Europe

Spain’s Endesa power firm sued over electrocution of birds

In Leonard Cohen’s famous song, a bird on a wire is a symbol of freedom, but for thousands of birds it is the equivalent of being sent to the electric chair.

Now, in a landmark case, a Spanish electricity company is being prosecuted over the deaths of hundreds of birds electrocuted on pylons and overhead cables and for failing to comply with regulations designed to protect wildlife.

After a three-year investigation, Antoni Pelegrín, the attorney general for the environment in Barcelona, has brought a case for ecological crimes against the electricity company Endesa and six of its senior executives for allegedly failing to meet safety requirements.

The lawsuit claims that between 2018 and 2020 255 birds were electrocuted on pylons near Osona in northern Catalonia. Most were storks, eagles, peregrine falcons and vultures.

Separately, over three days in August 2018, 72 migrating white storks were electrocuted in Sant Quirze de Besora, also in northern Catalonia. A further 93 were electrocuted in the area between 2019 and 2020.

This is a worldwide problem but it is particularly severe in Spain because the Iberian peninsula and the strait of Gibraltar lie on one of the principal avian migratory routes, with millions of birds crossing the Pyrenees every year.

According to the Spanish Ornithology Society (SEO), electrocution is the most common cause of death of golden and Bonelli’s eagles, both of which are endangered species. It is estimated that around 33,000 birds of prey are electrocuted every year in Spain.

While small birds may face little risk, for larger species there is the danger that when they spread their wings they touch an inadequately insulated pylon and become, fatally, part of the circuit.

Nicólas López, the SEO’s species conservation officer who was involved in investigating the case against Endesa, told the Guardian there are thousands of dangerous towers in Spain and approximately a million kilometres of electric cables.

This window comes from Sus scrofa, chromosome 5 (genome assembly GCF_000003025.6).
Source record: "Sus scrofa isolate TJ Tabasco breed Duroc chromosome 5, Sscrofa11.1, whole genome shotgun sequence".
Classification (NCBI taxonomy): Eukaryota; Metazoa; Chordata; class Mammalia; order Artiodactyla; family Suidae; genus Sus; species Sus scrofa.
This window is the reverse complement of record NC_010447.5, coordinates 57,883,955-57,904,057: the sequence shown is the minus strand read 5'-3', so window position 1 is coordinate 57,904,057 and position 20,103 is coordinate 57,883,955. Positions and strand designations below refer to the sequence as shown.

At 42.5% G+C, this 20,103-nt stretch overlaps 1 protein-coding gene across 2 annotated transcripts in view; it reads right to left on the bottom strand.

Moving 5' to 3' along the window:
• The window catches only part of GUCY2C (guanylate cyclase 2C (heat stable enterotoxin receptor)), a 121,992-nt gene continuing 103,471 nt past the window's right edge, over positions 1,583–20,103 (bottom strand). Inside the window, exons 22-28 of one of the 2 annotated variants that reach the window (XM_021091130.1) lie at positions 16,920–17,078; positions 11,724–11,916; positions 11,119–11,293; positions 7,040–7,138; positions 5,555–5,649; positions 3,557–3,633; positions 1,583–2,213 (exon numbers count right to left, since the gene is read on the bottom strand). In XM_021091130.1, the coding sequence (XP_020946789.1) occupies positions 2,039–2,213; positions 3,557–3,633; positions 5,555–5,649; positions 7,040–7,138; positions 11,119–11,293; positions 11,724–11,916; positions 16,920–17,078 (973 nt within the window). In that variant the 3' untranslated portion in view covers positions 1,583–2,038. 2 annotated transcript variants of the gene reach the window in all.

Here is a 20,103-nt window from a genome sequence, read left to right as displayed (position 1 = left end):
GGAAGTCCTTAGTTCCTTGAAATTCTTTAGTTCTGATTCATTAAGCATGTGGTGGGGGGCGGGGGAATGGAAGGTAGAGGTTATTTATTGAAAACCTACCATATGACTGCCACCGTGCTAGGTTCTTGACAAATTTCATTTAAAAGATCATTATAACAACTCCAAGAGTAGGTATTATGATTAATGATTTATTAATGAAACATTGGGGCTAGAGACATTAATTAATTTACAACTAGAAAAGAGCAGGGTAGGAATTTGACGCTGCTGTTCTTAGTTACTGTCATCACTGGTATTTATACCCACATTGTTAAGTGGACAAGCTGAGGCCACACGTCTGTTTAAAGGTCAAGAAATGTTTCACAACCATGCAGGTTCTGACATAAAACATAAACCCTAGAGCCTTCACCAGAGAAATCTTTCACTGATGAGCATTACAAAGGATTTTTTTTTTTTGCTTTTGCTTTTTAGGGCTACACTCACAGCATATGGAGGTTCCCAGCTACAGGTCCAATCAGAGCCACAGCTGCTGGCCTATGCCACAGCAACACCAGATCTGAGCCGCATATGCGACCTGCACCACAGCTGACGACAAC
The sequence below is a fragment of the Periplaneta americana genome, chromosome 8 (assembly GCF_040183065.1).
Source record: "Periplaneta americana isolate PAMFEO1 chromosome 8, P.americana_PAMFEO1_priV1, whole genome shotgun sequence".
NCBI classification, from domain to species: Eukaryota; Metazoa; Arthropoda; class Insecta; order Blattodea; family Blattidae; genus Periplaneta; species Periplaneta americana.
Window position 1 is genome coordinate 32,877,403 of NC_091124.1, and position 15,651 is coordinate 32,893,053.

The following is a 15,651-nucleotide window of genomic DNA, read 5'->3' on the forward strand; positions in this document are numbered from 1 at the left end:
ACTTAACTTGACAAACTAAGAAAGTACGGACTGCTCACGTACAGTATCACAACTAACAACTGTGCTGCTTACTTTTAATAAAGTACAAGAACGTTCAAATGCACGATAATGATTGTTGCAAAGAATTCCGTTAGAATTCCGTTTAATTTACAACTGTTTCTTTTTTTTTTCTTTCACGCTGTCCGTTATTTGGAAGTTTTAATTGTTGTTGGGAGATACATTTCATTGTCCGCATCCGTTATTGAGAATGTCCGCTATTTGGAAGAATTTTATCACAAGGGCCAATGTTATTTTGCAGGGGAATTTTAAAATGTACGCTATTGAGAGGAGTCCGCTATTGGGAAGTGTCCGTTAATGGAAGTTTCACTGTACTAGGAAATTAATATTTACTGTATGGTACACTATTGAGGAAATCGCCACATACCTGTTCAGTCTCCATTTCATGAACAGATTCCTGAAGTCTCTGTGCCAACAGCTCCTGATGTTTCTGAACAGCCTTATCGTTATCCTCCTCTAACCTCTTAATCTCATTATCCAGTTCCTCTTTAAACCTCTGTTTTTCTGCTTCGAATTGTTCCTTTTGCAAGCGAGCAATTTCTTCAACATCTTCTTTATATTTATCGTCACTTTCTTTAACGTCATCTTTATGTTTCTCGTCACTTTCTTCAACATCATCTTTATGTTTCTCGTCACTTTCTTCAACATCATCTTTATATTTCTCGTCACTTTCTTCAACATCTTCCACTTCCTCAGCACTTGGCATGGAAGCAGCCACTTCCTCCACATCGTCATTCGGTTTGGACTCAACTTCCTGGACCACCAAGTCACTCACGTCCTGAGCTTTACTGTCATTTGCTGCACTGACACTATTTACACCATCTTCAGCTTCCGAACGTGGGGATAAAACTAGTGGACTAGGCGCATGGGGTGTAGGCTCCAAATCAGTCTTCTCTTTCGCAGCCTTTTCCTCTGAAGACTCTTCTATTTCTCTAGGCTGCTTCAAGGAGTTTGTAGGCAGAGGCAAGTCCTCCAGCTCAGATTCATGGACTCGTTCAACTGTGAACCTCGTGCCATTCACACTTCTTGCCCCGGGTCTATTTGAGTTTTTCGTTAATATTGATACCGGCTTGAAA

“These cause the death not only of thousands of birds through electrocution but our report estimates around 5 million die through colliding with the cables,” he said.

“In France it’s thought that at least 1 million birds are electrocuted each year. A government report suggests that the figure in Spain is nearer 3 million.

“We’ve known about the problem and the measures that need to be taken to prevent electrocution since the 1980s, but they’re still putting up new lines that don’t comply with the regulations,” he said.

He adds that there’s little political will to put pressure on these companies, which are among the most powerful in Spain.

The cost of complying during the erection of new pylons is trivial, López says, but it is more expensive for existing pylons.

In the suit, Pelegrín points out that Endesa is subject to laws that oblige it “to adopt the necessary measures to avoid risks or damage incurred through transporting electricity not only to people but the flora, fauna and the environment in general”.

In 2013, Endesa presented the Catalan regional government with a plan to ensure its power lines conformed with legal requirements. However, the suit contends that, five years later, the company had only made piecemeal adjustments to its lines despite “having been required and repeatedly informed of the need to carry out a serious and effective plan to make safe these dangerous installations”.

The company, which has not formally responded to the charge, claims that this year it will invest €4.6m (£4m) in bird protection and that in 2020 it made safe 659 pylons at a cost of €2.2m.

In 2018, in a historic ruling, a court in Castilla-La Mancha fined an electricity company €149,920 for causing the death by electrocution of an Iberian imperial eagle, which is an endangered species.

López hopes the case against Endesa will increase pressure on companies to comply with environmental regulations.

“We think this case is really important because it isn’t just against the company but also brings criminal charges against six of its senior executives,” he said. “This makes it different from just fining the company, the cost of which they pass on to the consumer anyway. But we know they have a lot of money to hire lawyers and could drag the case out for years.”

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